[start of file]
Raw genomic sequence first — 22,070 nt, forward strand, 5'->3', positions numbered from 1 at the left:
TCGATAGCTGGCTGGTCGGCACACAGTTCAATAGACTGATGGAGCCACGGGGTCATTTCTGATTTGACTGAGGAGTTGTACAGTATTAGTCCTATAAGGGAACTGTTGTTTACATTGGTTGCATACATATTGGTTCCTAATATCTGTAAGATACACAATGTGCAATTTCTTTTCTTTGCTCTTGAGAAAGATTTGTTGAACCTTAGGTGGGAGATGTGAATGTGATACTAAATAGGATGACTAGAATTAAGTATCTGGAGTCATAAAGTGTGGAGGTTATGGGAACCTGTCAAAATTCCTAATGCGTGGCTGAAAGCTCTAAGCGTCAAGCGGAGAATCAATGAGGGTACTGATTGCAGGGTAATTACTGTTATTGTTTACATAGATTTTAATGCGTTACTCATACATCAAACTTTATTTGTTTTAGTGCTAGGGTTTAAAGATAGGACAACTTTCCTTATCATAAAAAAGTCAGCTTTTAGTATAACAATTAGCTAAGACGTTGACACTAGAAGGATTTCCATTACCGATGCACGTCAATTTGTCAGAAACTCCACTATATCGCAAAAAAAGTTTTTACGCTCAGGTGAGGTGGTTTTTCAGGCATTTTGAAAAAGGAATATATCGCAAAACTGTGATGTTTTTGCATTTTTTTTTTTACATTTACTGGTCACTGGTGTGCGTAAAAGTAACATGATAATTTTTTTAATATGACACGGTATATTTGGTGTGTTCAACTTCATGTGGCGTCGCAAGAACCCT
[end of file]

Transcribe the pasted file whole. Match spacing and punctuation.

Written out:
Raw genomic sequence first — 22,070 nt, forward strand, 5'->3', positions numbered from 1 at the left:
TCGATAGCTGGCTGGTCGGCACACAGTTCAATAGACTGATGGAGCCACGGGGTCATTTCTGATTTGACTGAGGAGTTGTACAGTATTAGTCCTATAAGGGAACTGTTGTTTACATTGGTTGCATACATATTGGTTCCTAATATCTGTAAGATACACAATGTGCAATTTCTTTTCTTTGCTCTTGAGAAAGATTTGTTGAACCTTAGGTGGGAGATGTGAATGTGATACTAAATAGGATGACTAGAATTAAGTATCTGGAGTCATAAAGTGTGGAGGTTATGGGAACCTGTCAAAATTCCTAATGCGTGGCTGAAAGCTCTAAGCGTCAAGCGGAGAATCAATGAGGGTACTGATTGCAGGGTAATTACTGTTATTGTTTACATAGATTTTAATGCGTTACTCATACATCAAACTTTATTTGTTTTAGTGCTAGGGTTTAAAGATAGGACAACTTTCCTTATCATAAAAAAGTCAGCTTTTAGTATAACAATTAGCTAAGACGTTGACACTAGAAGGATTTCCATTACCGATGCACGTCAATTTGTCAGAAACTCCACTATATCGCAAAAAAAGTTTTTACGCTCAGGTGAGGTGGTTTTTCAGGCATTTTGAAAAAGGAATATATCGCAAAACTGTGATGTTTTTGCATTTTTTTTTTTACATTTACTGGTCACTGGTGTGCGTAAAAGTAACATGATAATTTTTTTAATATGACACGGTATATTTGGTGTGTTCAACTTCATGTGGCGTCGCAAGAACCCT